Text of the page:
What is my implant made out of?

Patients often ask what their implants are made of. The answer depends on many things including if the patient had a total hip replacement or a total knee replacement.

Total hip replacements usually are made of a titanium alloy. The total hip replacement consists of a stem that goes into the femur and a cup that is impacted into the hip socket. Both of these materials are made of titanium with smaller amounts of other metals. 

The bearing surface of the hip replacement can vary based on patient and surgical factors. The ball on the femoral stem (in the ball-in-socket joint) can be composed of either ceramic or cobalt chrome. There has been a push to ceramic recently as this has better long-term wear characteristics. The socket also has a bearing surface. The socket can be lined with either high molecular weight polyethylene or ceramic. Most surgeons use the polyethylene, which is in essence extremely hard and durable plastic.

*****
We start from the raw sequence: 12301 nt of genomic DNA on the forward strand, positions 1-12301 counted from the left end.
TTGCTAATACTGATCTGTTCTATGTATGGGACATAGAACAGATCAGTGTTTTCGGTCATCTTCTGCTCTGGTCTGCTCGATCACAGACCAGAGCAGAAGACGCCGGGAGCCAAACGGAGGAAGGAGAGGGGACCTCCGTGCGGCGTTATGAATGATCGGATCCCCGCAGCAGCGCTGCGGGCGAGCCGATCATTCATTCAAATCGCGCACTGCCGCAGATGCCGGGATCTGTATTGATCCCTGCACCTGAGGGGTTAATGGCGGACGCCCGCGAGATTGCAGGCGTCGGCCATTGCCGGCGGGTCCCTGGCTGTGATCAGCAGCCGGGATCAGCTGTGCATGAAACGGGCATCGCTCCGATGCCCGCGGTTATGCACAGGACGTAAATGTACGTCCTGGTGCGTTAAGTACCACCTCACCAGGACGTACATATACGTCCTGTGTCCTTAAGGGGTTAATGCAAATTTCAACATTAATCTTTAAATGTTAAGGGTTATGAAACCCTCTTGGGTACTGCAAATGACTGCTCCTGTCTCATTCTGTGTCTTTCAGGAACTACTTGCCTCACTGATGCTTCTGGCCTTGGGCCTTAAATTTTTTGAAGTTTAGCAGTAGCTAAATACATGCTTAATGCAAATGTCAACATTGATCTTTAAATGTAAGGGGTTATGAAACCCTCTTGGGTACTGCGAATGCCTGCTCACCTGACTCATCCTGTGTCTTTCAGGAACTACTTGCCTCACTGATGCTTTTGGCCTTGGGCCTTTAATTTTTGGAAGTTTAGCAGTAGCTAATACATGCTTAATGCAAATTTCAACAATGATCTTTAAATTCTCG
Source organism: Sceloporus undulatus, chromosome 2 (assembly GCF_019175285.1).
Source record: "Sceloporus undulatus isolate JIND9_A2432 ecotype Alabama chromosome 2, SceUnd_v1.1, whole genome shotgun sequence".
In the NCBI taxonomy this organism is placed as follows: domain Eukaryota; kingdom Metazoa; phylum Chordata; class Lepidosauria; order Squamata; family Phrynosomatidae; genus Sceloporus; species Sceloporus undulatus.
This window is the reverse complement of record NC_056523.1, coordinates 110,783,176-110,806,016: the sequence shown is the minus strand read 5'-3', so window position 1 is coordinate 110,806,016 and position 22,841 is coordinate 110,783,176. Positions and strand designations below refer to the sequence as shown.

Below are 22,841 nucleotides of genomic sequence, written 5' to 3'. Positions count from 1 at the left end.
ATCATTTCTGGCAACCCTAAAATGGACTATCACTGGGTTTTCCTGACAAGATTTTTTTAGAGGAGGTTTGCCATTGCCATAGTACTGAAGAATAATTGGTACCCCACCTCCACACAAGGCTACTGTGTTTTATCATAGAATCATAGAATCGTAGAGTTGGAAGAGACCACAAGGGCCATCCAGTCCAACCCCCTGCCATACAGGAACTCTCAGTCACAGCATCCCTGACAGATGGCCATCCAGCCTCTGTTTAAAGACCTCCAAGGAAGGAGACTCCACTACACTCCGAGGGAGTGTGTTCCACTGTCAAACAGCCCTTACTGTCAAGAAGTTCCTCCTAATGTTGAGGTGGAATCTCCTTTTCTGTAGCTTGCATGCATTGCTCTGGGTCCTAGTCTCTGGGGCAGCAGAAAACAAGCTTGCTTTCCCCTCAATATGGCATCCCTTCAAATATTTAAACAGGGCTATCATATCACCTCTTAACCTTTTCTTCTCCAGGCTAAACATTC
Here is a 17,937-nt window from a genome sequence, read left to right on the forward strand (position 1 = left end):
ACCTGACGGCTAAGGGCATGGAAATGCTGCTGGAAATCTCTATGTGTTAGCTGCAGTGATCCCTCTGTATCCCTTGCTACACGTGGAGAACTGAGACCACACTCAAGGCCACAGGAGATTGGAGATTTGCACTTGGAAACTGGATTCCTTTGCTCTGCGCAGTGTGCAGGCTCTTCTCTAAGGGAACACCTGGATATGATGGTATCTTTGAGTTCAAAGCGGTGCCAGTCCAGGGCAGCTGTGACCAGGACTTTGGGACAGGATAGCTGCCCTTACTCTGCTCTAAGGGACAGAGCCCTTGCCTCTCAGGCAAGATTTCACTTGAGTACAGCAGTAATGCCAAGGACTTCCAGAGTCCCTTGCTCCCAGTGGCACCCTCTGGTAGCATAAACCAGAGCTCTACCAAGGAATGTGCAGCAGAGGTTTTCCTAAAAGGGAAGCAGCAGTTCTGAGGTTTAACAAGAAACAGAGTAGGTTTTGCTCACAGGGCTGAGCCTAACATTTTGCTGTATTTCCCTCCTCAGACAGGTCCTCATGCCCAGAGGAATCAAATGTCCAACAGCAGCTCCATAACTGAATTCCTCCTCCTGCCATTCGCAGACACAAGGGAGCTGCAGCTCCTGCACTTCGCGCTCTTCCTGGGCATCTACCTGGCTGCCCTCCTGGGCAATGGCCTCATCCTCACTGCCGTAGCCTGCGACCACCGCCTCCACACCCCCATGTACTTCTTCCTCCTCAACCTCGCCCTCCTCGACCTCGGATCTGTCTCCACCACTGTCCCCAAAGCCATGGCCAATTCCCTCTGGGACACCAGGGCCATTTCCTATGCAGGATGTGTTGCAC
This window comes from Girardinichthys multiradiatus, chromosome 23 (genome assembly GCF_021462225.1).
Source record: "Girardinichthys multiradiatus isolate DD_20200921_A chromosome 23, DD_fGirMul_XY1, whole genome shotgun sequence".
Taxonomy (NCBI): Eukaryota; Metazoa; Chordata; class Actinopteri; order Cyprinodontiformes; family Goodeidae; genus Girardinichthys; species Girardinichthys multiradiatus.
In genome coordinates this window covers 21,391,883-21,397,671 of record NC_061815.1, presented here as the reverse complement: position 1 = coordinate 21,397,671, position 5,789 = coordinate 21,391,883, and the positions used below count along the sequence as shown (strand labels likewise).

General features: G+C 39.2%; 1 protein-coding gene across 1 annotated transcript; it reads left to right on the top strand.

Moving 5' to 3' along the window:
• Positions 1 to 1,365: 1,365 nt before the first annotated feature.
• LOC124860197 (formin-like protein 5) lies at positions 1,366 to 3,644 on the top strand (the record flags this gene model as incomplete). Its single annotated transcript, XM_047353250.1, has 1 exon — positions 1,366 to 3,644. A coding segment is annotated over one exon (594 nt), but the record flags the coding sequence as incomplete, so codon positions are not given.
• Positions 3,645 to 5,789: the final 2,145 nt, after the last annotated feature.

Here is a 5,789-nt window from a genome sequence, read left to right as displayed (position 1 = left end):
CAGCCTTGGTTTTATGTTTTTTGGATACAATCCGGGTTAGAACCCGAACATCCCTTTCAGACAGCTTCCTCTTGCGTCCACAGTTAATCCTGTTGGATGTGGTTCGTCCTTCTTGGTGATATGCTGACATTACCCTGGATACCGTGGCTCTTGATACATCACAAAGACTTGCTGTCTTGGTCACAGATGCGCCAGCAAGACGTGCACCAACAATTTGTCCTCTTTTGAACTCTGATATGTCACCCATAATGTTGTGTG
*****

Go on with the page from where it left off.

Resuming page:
Knee replacements are similar, but different. This has to do with the forces that distribute across the hip and the knee. The knee experiences a vareity of forces like sliding or sheer, whereas the hip has a fairly constant vector of force. 

 

Knee replacements are composed of the tibial implant, the femoral implant and a bearing surface in the middle. For the most part, the femoral implant is composed of coblat chromium and the tibial implant is titanium. Knee replacements also have a bearing surface, or a "shim" to help get ligament tension correct. This shim is composed of high molecular weight polyethylene. 

 

There are other variations to this include ceramic knees or the entire tibial component of a knee replacement composed of polyethylene.  For the most part though, the description above is what makes up most hip and knee replacements. 

Author
Jeffrey Pearson

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